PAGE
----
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'REAL MAGIC' by Miguel Martin at Aspace Gallery, Hastings

Real Magic investigates narratives of ancient mythology, post-pandemic consumer culture and artificial intelligence by incorporating aspects of sculpture, text and exhibition design. Central to the exhibition is a collection of hand-crafted ceramic figurines based on AI-generated images. Reflecting on the relationship between digital asset and raw material, this installation draws equivalence to a group of mythological deities dating back to 4500 BCE, and invites viewers to consider the role of the artist in an age of new technologies. 
The Annunaki are a group of mysterious deities in ancient Mesopotamian mythology believed to have descended from the heavens 450,000 years ago in order to engineer the first human beings. Often depicted as imposing godlike creatures with elongated limbs and cone shaped skulls, they are believed to have possessed divine powers and incredible abilities, assisting a pantheon of deities in controlling natural phenomena such as thunder, lighting and the Sun. Since the beginning of civilisation, they have been seen as gods and angels. Now, in our modern age, many see them as extra-terrestrials visiting earth to bring us great knowledge and wisdom.
Towards the end of 2021 Coca-Cola unveils a new campaign to reinvigorate its global brand philosophy previously known as Taste the Feeling. The updated slogan aims to drive sales by confronting humanity’s post-pandemic listlessness with a sense of the extraordinary. It invites us to come together and share unexpected moments of joyful wonder in a time filled with painful uncertainty. It beckons us into an experience untethered to the laws of this world. This new marketing strategy is known as Real Magic.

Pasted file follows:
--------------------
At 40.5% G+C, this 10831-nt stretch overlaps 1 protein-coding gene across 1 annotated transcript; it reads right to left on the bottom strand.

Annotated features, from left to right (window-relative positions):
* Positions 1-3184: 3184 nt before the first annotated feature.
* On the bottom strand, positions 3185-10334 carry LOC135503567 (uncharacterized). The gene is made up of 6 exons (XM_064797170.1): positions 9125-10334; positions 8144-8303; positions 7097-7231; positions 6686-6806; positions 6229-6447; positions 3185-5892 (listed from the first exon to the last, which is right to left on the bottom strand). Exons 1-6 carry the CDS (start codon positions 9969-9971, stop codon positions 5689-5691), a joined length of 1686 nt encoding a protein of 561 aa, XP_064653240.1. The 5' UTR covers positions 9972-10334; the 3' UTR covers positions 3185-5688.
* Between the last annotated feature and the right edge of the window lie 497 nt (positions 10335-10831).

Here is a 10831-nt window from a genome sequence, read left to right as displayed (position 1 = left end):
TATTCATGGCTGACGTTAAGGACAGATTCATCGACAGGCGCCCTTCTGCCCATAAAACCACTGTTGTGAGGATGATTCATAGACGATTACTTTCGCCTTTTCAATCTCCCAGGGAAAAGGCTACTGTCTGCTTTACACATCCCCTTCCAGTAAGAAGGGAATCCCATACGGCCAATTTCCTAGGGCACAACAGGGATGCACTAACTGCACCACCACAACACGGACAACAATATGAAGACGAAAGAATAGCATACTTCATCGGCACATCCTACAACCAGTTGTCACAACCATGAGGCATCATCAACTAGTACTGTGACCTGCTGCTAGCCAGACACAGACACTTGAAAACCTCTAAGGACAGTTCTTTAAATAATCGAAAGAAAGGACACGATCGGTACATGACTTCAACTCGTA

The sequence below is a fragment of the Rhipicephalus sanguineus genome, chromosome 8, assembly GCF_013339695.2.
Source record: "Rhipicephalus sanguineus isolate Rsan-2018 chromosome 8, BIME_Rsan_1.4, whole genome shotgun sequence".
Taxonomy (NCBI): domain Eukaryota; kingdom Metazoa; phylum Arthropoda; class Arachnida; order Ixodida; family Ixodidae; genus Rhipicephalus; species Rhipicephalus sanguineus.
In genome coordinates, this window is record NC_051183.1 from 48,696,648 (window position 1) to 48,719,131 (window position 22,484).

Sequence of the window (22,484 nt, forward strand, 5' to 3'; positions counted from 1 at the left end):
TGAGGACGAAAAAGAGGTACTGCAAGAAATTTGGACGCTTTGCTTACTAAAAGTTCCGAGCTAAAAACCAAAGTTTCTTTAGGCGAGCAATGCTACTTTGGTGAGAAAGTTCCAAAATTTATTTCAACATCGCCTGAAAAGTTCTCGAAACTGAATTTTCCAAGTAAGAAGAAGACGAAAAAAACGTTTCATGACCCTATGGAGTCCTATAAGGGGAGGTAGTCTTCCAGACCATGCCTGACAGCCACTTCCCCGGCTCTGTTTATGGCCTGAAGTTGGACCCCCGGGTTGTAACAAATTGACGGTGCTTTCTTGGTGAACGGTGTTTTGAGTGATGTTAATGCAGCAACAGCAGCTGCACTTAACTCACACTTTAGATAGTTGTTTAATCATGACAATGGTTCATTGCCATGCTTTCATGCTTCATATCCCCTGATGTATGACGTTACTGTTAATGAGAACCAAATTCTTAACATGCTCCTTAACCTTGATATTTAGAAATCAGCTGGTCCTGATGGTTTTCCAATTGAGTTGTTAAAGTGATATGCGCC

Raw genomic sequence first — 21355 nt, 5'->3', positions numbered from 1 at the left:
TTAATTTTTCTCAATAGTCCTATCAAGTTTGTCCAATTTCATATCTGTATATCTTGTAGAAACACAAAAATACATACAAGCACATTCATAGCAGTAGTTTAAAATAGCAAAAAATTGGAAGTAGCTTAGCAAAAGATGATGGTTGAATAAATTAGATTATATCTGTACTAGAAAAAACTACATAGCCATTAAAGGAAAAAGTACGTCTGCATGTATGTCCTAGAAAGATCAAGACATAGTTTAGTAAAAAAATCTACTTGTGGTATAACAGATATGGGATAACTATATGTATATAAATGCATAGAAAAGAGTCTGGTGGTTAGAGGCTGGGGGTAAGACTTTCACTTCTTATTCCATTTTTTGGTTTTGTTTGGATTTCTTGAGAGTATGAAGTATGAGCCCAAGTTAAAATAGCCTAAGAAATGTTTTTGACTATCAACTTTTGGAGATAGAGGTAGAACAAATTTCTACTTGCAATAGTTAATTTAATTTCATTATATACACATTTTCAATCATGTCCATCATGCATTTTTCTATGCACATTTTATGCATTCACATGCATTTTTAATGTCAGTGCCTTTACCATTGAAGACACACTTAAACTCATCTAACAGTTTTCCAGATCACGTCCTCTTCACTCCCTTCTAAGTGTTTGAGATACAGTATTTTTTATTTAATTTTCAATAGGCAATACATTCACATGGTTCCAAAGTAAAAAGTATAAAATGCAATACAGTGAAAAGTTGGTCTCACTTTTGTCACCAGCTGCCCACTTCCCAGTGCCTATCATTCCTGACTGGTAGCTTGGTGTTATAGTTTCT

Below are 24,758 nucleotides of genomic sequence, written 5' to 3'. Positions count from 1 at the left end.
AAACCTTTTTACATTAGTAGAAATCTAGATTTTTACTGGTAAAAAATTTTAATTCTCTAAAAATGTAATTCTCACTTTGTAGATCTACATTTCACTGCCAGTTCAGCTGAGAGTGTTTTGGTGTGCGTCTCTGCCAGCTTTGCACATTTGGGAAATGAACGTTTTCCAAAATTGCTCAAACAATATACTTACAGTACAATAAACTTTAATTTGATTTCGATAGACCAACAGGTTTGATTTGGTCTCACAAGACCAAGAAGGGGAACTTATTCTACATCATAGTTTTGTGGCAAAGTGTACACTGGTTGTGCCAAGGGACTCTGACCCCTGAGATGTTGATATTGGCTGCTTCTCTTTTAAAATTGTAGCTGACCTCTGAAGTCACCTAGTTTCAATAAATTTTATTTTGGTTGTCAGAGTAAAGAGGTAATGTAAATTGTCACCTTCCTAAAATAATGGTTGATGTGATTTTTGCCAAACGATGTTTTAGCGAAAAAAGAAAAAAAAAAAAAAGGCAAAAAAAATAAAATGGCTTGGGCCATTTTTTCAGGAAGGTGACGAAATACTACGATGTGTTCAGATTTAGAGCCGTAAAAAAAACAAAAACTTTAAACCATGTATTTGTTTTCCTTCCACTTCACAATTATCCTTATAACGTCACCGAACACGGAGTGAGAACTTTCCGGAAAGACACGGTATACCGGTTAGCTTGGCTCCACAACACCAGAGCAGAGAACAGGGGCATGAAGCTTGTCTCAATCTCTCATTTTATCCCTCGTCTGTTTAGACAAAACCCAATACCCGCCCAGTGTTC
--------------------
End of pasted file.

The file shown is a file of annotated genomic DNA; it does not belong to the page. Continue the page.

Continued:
First to be released is Coca-Cola Intergalactic, a limited-edition, space-themed flavour that invites us to experience “what space could taste like”. Intergalactic promises to offer a truly cosmic experience through, not only the graphics that boast an array of celestial colours and patterns, but with the reddish-purple tinted liquid itself. Described as being reminiscent of galaxies far away, Intergalactic is inspired by the NASA approved mission of 1985 in which astronauts test a new zero-gravity drink dispensing unit that successfully allows Coca-Cola to be consumed in space.
With Intergalactic cans suddenly appearing in supermarket aisles around the world, word soon spreads of its release as YouTube vloggers begin posting taste test videos of the mystifying new product. With its undefinable flavour palette ranging from liquid candy floss and marshmallows to biscuits and popcorn, Coca-Cola Intergalactic divides the opinion of consumers. Furthermore, while drinking this latest iteration of the world’s most beloved soft drink, customers are encouraged to scan a QR code on the side of each can for the opportunity to attend an Augmented Reality concert. Watching the performance in full 3D through their smartphones, they are serenaded by American songwriter, Ava Max, singing on top of the very can they hold in their hands.
The following year sees the launch of a web-based image-making tool known as Dall.E. Described as a deep learning algorithm, this program can generate a wide range of highly accurate images based solely on text-based descriptions. From photorealistic portraits to dreamlike landscapes, it can accurately produce detailed images of objects imitating a broad spectrum of traditional art materials such as paint, textiles or ceramics. Ominously difficult to distinguish from photographs, this technology activates a striking evolution in the definition of creativity, sparking an online movement of moral outrage over the fear of real artists being replaced by machines. 
The era of post-truth is an ambiguous landscape of uncertainty and confusion. Algorithms gatekeep the next trending bubble of bespoke headlines, blurring the distinction between ad-driven clickbait and meaningful discourse. Once an ancient empire of gods providing wisdom and knowledge, now a stagnant echo chamber of misinformation and intolerance. What do we really desire when we commodify the immaterial into liquid form? Or when we outsource our imaginations to the coded ghosts? Perhaps the only path to true fulfilment is not by consuming corporate visions of the future, but by twisting the magic tilt wand ourselves and opening the blinds to our own intergalactic bliss.

30.1.23 — 10.2.23

Aspace Gallery

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